American oil companies were informed last month that Washington was easing a 1987 ban on trade with Iran to allow the import of Iranian crude oil, but none has bought oil as a result of the new policy, U.S. officials said Monday.
A spokesman for the U.S. Embassy confirmed a report in Platt’s Week, an oil industry newsletter, that the change authorized by President Bush was made to replenish Iran’s account at the Iran-U.S. Claims Tribunal in The Hague, which is used to pay claims against Iran.
Since the relaxation of the ban, U.S. oil firms can ask to import Iranian oil on a case-by-case basis and send payment to Iran’s escrow account at the tribunal, according to embassy spokesman Leonardo Williams. They are still barred from paying money directly to Iran.
The tribunal, set up in 1981 as part of a deal that freed 52 American hostages held at the U.S. Embassy in Tehran after the fall of the shah, arbitrates financial disputes between the two countries arising from the 1979 Iranian Revolution. So far, about $3 billion has changed hands in settlements.
“The change in policy has not yet resulted in any payments into the escrow account,” a U.S. official said.
There is currently a world glut in heavy crude oil, Iran’s main type of oil, and companies have not seen a need to import from Iran. But oil industry experts say that if war should break out in the Persian Gulf, demand for the Iranian crude would soar.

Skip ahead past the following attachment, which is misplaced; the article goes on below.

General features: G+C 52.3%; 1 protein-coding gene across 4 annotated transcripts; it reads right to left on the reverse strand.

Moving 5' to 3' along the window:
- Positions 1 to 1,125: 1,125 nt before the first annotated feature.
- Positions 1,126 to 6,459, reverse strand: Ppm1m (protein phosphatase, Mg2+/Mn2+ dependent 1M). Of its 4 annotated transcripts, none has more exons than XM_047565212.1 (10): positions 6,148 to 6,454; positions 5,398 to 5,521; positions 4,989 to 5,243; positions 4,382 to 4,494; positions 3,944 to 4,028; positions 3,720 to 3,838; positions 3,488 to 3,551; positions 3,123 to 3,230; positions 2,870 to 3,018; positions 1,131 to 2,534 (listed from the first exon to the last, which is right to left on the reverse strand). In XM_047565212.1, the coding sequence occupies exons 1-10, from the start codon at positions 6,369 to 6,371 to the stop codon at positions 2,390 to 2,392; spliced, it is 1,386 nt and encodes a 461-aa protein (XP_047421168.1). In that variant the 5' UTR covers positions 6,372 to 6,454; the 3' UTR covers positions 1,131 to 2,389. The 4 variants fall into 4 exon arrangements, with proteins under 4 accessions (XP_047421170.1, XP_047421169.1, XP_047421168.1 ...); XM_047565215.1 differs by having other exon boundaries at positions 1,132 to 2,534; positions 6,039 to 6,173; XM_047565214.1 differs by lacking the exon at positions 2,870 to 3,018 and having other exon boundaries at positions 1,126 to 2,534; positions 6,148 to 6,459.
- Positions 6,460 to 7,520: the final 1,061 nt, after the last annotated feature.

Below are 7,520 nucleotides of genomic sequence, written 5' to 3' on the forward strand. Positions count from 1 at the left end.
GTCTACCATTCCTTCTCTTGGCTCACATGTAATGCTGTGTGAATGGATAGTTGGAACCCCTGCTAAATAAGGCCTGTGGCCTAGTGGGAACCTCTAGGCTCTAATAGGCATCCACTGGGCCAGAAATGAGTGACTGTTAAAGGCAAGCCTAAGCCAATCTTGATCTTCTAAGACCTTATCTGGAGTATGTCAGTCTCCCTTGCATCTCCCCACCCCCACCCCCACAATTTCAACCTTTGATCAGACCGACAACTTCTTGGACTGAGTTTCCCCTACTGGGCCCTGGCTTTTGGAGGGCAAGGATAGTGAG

The idea of easing the restriction to replenish the account came after Tehran paid $600 million to Amoco in June as compensation for expropriation of the company’s share in an oil field, according to an Iranian source at the tribunal.
The Amoco settlement caused funds in Iran’s escrow account to drop well below the $500 million minimum the account is supposed to hold at all times.
Iran initially suggested that it pay in kind with oil--which was rejected outright by Washington, according to the Iranian source.
But the proposal led to a discussion of alternative ways for Iran, which is strapped for foreign currency, to replenish its account.
The new arrangement was set up at a time when the United States is anxious to have Iran, which shares a long border with Iraq, observe a U.N.-sanctioned boycott against Iraq. Washington also wants to assure as many oil supply options as possible should shortages develop as a result of the Persian Gulf crisis.